Sunday, January 29, 2006

Small-Market Teams

For the Super Bowl next weekend, the Seatle Seahawks are up against the Pittsburgh Steelers. Both are considered small-market teams. Of course, a couple of small-market teams concerns advertisers since the viewership might be lower, but...


The World Series had two small-market teams (see below), and the NBA Finals had a couple of small-market teams, too. Of course the numbers were down, but the main differnce is that those events are week-long developing stories. If they are quick series, they just don't develop the suspense.

Why the White Sox have been a small-market team.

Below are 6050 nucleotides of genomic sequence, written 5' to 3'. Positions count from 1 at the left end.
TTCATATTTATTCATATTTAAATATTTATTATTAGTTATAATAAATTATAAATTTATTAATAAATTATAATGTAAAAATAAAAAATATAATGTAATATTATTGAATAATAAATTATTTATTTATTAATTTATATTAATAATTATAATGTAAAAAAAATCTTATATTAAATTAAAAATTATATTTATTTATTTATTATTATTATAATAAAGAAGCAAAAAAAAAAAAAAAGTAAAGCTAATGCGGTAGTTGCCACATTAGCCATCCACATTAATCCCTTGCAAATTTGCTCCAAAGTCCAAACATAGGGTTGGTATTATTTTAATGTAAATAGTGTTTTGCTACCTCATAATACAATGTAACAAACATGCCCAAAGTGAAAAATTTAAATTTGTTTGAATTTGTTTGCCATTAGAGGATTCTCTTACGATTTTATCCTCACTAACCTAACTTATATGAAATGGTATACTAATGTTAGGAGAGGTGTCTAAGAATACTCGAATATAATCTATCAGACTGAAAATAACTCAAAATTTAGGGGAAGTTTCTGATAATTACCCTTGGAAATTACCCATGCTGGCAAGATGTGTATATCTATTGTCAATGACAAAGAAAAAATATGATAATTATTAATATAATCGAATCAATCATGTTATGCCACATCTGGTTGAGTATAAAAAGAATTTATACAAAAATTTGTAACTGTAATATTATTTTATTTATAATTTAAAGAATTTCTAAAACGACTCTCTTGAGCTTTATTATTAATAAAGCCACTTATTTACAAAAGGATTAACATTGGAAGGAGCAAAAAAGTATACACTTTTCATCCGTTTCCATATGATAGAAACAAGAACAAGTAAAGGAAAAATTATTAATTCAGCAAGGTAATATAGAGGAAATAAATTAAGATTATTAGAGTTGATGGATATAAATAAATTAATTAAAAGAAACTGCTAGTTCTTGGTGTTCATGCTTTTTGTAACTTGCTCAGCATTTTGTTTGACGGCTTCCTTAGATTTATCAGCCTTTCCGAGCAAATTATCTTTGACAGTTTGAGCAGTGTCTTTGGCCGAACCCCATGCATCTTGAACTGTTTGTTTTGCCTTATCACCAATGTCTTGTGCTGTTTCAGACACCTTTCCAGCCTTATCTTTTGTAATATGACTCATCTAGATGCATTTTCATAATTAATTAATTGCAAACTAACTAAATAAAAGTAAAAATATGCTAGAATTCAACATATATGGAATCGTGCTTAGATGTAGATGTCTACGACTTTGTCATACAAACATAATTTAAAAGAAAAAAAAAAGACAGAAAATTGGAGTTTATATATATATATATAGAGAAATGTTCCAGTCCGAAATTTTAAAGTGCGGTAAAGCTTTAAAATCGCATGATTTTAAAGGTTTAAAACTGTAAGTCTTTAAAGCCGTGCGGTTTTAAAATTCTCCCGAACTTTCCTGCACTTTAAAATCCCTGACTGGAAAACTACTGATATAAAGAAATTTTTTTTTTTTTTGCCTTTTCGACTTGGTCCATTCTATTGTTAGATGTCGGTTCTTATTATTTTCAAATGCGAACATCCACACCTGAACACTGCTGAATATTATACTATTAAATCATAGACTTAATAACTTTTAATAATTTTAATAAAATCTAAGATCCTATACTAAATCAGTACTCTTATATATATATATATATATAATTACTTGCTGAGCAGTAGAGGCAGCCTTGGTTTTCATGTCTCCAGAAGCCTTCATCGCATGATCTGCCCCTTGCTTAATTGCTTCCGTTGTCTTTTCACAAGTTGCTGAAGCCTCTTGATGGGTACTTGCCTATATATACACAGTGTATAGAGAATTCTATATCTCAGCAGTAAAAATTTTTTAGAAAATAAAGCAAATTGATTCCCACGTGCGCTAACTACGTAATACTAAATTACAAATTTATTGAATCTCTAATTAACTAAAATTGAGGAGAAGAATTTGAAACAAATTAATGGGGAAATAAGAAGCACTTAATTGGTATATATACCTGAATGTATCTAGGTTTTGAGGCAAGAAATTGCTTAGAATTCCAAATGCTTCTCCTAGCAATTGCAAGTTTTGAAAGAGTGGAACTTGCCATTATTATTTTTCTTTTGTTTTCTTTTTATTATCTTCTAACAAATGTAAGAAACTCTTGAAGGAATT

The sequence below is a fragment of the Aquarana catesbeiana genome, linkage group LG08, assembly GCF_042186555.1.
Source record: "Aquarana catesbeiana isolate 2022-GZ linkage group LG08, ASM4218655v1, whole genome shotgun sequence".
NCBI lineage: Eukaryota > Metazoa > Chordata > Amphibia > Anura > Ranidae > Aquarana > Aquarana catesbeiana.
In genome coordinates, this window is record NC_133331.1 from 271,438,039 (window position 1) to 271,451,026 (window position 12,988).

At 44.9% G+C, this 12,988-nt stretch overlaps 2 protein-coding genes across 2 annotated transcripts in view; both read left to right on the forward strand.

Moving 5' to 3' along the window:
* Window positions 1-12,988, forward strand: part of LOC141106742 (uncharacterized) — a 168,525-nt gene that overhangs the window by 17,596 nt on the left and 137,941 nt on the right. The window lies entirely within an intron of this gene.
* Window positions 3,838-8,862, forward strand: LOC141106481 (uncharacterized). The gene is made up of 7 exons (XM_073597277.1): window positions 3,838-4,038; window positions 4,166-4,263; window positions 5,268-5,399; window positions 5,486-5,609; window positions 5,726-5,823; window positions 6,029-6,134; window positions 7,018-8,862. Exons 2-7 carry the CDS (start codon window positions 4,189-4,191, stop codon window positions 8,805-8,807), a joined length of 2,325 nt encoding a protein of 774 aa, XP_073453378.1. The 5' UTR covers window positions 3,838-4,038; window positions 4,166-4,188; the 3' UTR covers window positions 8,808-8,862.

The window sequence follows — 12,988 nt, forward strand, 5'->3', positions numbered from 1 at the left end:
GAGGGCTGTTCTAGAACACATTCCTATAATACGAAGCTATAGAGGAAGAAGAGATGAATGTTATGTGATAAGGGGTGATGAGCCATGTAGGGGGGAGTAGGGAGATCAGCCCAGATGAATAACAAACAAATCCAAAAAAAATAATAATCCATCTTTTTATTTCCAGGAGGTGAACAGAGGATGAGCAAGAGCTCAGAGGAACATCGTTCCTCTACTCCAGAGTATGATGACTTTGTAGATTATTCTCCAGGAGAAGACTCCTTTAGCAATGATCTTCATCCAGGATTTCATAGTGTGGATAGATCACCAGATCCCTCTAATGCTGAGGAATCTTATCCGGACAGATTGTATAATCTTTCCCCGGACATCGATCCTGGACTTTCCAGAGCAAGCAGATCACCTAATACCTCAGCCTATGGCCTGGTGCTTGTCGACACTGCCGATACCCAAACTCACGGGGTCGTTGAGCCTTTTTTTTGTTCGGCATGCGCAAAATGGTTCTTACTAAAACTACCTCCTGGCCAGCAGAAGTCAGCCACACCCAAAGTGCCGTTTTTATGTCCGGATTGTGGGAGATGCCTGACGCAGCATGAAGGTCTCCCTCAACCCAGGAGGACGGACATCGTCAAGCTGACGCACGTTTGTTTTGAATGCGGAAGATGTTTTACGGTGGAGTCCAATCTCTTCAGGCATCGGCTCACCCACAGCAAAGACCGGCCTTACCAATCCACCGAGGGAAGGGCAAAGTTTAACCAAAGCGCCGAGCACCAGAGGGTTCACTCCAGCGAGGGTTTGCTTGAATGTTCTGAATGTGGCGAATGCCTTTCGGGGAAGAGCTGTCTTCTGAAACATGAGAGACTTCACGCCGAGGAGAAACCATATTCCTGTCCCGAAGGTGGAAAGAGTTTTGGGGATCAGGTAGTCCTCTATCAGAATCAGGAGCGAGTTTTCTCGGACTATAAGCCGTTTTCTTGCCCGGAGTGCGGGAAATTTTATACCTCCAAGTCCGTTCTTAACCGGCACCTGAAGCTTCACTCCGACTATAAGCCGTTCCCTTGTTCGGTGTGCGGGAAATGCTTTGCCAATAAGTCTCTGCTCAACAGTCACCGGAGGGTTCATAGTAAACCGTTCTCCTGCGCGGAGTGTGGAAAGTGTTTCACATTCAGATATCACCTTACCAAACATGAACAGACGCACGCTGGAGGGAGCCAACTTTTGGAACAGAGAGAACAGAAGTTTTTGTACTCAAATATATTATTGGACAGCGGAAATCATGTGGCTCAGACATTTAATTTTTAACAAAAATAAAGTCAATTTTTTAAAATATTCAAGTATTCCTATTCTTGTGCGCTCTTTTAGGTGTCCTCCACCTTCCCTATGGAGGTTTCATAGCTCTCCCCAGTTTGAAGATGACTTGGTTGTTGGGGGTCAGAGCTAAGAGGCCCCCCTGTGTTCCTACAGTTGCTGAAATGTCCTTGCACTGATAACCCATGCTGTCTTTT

Chicago is the third largest city in the United States. Consider the Houston-Chicago numbers from the 2000 Census:

Houston: 1,953,631

Chicago: 2,896,016

Note that Chicago has been decreasing in population, while Houston has been growing. However, when you consider that Chicago has two baseball teams, and we divide these numbers, the White Sox fan base in the city is probably much smaller than the Houston fan-base (Chicago has a larger metropolitan area, however, so these numbers are probably not a good measure).

Winning brings the fans out of the woodwork, though. The White Sox have sold more than 20,000 season tickets since winning the World Series. It probably helps that they've made some serious commitments to bring back vital parts while adding better pieces here and there. Since the Bears looked horrible in their playoff game, and the Bulls are looking pretty shaky right now, I'm just looking forward to Spring Training next month.

This was a post I started just before the World Series started, but it seemed like something I could just get out there.

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